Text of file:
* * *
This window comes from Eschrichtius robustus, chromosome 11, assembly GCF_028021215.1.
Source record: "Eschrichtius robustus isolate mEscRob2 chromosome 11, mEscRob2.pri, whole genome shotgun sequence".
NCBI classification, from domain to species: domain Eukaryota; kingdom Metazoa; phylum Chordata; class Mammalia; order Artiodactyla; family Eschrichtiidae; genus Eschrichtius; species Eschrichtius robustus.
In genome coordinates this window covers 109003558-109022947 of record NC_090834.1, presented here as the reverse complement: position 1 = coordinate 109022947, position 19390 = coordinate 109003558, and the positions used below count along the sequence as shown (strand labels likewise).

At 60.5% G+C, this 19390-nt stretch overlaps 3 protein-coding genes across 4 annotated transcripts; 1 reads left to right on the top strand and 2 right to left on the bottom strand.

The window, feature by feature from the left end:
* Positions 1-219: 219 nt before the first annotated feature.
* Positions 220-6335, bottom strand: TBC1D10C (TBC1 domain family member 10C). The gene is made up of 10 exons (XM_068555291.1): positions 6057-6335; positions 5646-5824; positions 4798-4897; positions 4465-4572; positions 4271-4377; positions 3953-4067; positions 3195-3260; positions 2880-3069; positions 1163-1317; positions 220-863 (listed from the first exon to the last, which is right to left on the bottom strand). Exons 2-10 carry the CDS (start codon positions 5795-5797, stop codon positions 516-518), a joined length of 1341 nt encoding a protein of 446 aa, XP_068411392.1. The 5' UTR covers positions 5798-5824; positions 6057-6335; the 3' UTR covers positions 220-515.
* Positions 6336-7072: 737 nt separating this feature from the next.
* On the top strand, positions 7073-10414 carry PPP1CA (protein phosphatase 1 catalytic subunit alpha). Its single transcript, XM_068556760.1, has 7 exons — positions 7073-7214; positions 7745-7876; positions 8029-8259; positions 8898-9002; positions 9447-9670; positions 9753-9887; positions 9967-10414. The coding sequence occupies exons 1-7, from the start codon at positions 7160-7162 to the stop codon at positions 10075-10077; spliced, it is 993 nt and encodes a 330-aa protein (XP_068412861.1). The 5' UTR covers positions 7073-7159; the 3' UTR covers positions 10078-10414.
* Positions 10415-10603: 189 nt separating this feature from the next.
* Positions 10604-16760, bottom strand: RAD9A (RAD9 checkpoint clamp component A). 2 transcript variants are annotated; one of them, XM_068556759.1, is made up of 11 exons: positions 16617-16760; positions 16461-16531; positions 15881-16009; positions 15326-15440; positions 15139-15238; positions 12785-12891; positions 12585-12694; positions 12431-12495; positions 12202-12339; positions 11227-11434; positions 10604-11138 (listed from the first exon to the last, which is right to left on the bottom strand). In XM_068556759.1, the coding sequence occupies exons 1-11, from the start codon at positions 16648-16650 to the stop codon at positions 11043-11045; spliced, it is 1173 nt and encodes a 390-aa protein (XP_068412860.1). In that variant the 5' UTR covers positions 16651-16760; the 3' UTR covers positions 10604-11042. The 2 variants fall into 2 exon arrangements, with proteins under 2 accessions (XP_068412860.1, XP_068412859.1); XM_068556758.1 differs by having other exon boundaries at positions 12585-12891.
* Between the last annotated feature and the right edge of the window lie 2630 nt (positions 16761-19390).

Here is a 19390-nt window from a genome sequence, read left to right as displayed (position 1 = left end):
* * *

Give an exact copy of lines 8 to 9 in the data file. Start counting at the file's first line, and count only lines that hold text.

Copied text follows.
* Positions 220-6335, bottom strand: TBC1D10C (TBC1 domain family member 10C). The gene is made up of 10 exons (XM_068555291.1): positions 6057-6335; positions 5646-5824; positions 4798-4897; positions 4465-4572; positions 4271-4377; positions 3953-4067; positions 3195-3260; positions 2880-3069; positions 1163-1317; positions 220-863 (listed from the first exon to the last, which is right to left on the bottom strand). Exons 2-10 carry the CDS (start codon positions 5795-5797, stop codon positions 516-518), a joined length of 1341 nt encoding a protein of 446 aa, XP_068411392.1. The 5' UTR covers positions 5798-5824; positions 6057-6335; the 3' UTR covers positions 220-515.
* Positions 6336-7072: 737 nt separating this feature from the next.